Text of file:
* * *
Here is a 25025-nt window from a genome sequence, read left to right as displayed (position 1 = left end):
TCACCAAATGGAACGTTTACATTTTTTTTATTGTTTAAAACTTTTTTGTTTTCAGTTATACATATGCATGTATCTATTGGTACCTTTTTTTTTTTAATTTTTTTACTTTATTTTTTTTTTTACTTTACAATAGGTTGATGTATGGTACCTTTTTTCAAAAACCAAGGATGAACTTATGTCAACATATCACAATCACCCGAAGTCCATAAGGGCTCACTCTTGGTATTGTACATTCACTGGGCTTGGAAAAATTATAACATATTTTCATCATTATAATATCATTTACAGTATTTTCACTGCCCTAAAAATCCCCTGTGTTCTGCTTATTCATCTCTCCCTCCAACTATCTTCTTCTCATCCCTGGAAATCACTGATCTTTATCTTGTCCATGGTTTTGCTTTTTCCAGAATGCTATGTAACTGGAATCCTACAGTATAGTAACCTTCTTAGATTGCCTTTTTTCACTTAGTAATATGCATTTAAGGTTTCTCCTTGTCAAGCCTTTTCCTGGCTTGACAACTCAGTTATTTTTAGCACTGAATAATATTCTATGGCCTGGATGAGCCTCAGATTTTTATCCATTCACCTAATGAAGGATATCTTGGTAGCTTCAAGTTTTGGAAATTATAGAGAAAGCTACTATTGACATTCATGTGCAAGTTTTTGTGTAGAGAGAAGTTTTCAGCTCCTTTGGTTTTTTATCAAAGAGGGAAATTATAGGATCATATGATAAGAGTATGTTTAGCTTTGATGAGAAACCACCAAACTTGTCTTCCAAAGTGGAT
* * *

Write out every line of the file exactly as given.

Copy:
Here is a 25025-nt window from a genome sequence, read left to right as displayed (position 1 = left end):
TCACCAAATGGAACGTTTACATTTTTTTTATTGTTTAAAACTTTTTTGTTTTCAGTTATACATATGCATGTATCTATTGGTACCTTTTTTTTTTTAATTTTTTTACTTTATTTTTTTTTTTACTTTACAATAGGTTGATGTATGGTACCTTTTTTCAAAAACCAAGGATGAACTTATGTCAACATATCACAATCACCCGAAGTCCATAAGGGCTCACTCTTGGTATTGTACATTCACTGGGCTTGGAAAAATTATAACATATTTTCATCATTATAATATCATTTACAGTATTTTCACTGCCCTAAAAATCCCCTGTGTTCTGCTTATTCATCTCTCCCTCCAACTATCTTCTTCTCATCCCTGGAAATCACTGATCTTTATCTTGTCCATGGTTTTGCTTTTTCCAGAATGCTATGTAACTGGAATCCTACAGTATAGTAACCTTCTTAGATTGCCTTTTTTCACTTAGTAATATGCATTTAAGGTTTCTCCTTGTCAAGCCTTTTCCTGGCTTGACAACTCAGTTATTTTTAGCACTGAATAATATTCTATGGCCTGGATGAGCCTCAGATTTTTATCCATTCACCTAATGAAGGATATCTTGGTAGCTTCAAGTTTTGGAAATTATAGAGAAAGCTACTATTGACATTCATGTGCAAGTTTTTGTGTAGAGAGAAGTTTTCAGCTCCTTTGGTTTTTTATCAAAGAGGGAAATTATAGGATCATATGATAAGAGTATGTTTAGCTTTGATGAGAAACCACCAAACTTGTCTTCCAAAGTGGAT